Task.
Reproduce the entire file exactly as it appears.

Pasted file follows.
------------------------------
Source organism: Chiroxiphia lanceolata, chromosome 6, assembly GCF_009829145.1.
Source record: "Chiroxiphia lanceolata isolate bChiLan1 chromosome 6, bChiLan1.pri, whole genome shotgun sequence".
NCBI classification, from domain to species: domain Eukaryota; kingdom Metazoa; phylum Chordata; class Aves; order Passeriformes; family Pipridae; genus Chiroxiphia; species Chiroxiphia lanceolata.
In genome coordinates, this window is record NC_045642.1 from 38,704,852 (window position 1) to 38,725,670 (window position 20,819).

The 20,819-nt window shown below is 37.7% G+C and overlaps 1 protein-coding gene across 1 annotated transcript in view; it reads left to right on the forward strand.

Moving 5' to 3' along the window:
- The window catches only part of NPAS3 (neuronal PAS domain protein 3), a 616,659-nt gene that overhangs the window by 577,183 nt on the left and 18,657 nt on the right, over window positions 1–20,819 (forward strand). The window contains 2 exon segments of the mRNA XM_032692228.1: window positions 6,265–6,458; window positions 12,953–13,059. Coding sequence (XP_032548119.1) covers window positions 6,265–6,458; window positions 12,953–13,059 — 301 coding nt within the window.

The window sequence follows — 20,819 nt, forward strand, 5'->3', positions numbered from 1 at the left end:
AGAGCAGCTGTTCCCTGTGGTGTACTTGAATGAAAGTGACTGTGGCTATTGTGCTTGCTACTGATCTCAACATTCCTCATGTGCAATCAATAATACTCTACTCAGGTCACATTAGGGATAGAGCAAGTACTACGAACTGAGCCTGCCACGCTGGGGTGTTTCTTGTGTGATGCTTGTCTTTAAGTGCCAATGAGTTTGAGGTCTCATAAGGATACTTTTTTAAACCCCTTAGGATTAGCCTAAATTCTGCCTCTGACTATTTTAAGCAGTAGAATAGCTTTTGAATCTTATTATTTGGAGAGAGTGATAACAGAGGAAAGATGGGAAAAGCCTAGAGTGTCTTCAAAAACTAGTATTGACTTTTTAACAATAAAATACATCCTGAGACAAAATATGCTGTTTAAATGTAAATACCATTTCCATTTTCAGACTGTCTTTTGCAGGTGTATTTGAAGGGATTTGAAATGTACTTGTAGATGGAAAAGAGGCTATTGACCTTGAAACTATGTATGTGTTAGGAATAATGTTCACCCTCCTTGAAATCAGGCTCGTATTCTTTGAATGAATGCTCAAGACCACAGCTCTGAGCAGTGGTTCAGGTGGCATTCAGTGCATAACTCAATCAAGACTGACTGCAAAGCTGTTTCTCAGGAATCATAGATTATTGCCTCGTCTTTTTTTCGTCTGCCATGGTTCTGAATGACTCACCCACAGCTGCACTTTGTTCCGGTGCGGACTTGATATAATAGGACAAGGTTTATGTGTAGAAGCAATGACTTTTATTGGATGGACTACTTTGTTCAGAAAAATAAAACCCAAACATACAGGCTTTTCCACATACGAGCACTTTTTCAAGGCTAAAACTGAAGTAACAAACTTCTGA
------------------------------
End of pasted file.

Source organism: Chiroxiphia lanceolata, chromosome 6, assembly GCF_009829145.1.
Source record: "Chiroxiphia lanceolata isolate bChiLan1 chromosome 6, bChiLan1.pri, whole genome shotgun sequence".
NCBI classification, from domain to species: domain Eukaryota; kingdom Metazoa; phylum Chordata; class Aves; order Passeriformes; family Pipridae; genus Chiroxiphia; species Chiroxiphia lanceolata.
In genome coordinates, this window is record NC_045642.1 from 38,704,852 (window position 1) to 38,725,670 (window position 20,819).

The 20,819-nt window shown below is 37.7% G+C and overlaps 1 protein-coding gene across 1 annotated transcript in view; it reads left to right on the forward strand.

Moving 5' to 3' along the window:
- The window catches only part of NPAS3 (neuronal PAS domain protein 3), a 616,659-nt gene that overhangs the window by 577,183 nt on the left and 18,657 nt on the right, over window positions 1–20,819 (forward strand). The window contains 2 exon segments of the mRNA XM_032692228.1: window positions 6,265–6,458; window positions 12,953–13,059. Coding sequence (XP_032548119.1) covers window positions 6,265–6,458; window positions 12,953–13,059 — 301 coding nt within the window.

The window sequence follows — 20,819 nt, forward strand, 5'->3', positions numbered from 1 at the left end:
AGAGCAGCTGTTCCCTGTGGTGTACTTGAATGAAAGTGACTGTGGCTATTGTGCTTGCTACTGATCTCAACATTCCTCATGTGCAATCAATAATACTCTACTCAGGTCACATTAGGGATAGAGCAAGTACTACGAACTGAGCCTGCCACGCTGGGGTGTTTCTTGTGTGATGCTTGTCTTTAAGTGCCAATGAGTTTGAGGTCTCATAAGGATACTTTTTTAAACCCCTTAGGATTAGCCTAAATTCTGCCTCTGACTATTTTAAGCAGTAGAATAGCTTTTGAATCTTATTATTTGGAGAGAGTGATAACAGAGGAAAGATGGGAAAAGCCTAGAGTGTCTTCAAAAACTAGTATTGACTTTTTAACAATAAAATACATCCTGAGACAAAATATGCTGTTTAAATGTAAATACCATTTCCATTTTCAGACTGTCTTTTGCAGGTGTATTTGAAGGGATTTGAAATGTACTTGTAGATGGAAAAGAGGCTATTGACCTTGAAACTATGTATGTGTTAGGAATAATGTTCACCCTCCTTGAAATCAGGCTCGTATTCTTTGAATGAATGCTCAAGACCACAGCTCTGAGCAGTGGTTCAGGTGGCATTCAGTGCATAACTCAATCAAGACTGACTGCAAAGCTGTTTCTCAGGAATCATAGATTATTGCCTCGTCTTTTTTTCGTCTGCCATGGTTCTGAATGACTCACCCACAGCTGCACTTTGTTCCGGTGCGGACTTGATATAATAGGACAAGGTTTATGTGTAGAAGCAATGACTTTTATTGGATGGACTACTTTGTTCAGAAAAATAAAACCCAAACATACAGGCTTTTCCACATACGAGCACTTTTTCAAGGCTAAAACTGAAGTAACAAACTTCTGA